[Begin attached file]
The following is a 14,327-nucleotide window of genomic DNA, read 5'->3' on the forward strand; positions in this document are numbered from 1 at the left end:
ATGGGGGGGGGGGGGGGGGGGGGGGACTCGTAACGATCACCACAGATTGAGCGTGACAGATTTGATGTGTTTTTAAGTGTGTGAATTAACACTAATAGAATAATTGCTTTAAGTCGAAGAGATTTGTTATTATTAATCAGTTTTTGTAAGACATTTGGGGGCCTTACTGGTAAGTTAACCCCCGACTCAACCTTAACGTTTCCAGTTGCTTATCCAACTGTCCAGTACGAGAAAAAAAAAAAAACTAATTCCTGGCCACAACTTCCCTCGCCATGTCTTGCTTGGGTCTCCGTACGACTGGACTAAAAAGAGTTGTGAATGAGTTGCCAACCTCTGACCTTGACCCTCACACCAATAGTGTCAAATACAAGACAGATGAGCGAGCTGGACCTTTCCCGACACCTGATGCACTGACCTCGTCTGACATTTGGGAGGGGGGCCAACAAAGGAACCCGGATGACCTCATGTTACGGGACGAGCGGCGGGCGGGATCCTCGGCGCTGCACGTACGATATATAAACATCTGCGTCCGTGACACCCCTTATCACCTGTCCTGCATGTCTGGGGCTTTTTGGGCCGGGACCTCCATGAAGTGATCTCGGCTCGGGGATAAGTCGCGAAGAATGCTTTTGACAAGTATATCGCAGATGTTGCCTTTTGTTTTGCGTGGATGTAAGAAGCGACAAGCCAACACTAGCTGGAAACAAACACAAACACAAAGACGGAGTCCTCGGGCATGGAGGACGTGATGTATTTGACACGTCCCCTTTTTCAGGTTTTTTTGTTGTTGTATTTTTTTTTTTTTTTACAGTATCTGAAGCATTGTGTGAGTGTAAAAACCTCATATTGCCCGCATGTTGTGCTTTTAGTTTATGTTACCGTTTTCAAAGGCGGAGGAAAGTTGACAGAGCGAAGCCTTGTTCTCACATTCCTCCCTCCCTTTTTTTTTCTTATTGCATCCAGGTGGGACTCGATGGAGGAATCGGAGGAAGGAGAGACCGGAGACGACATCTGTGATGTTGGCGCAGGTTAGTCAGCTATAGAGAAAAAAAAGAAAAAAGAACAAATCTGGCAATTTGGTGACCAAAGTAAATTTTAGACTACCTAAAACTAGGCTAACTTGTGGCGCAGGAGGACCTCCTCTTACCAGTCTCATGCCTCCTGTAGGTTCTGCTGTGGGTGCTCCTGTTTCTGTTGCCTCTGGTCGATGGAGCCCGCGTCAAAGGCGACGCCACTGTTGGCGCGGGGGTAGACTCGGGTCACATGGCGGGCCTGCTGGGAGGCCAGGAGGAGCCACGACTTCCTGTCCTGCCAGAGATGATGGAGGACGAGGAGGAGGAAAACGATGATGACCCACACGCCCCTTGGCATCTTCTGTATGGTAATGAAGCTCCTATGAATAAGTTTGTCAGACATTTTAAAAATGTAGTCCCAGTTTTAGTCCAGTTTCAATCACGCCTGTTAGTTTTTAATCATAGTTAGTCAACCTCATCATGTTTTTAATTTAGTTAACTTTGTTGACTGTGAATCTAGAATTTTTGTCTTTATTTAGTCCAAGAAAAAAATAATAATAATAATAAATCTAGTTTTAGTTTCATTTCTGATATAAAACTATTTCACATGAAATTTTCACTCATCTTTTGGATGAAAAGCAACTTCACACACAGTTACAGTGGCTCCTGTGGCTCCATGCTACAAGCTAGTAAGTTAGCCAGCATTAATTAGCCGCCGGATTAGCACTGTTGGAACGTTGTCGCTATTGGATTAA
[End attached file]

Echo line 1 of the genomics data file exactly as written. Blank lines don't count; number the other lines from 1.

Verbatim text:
The following is a 14,327-nucleotide window of genomic DNA, read 5'->3' on the forward strand; positions in this document are numbered from 1 at the left end: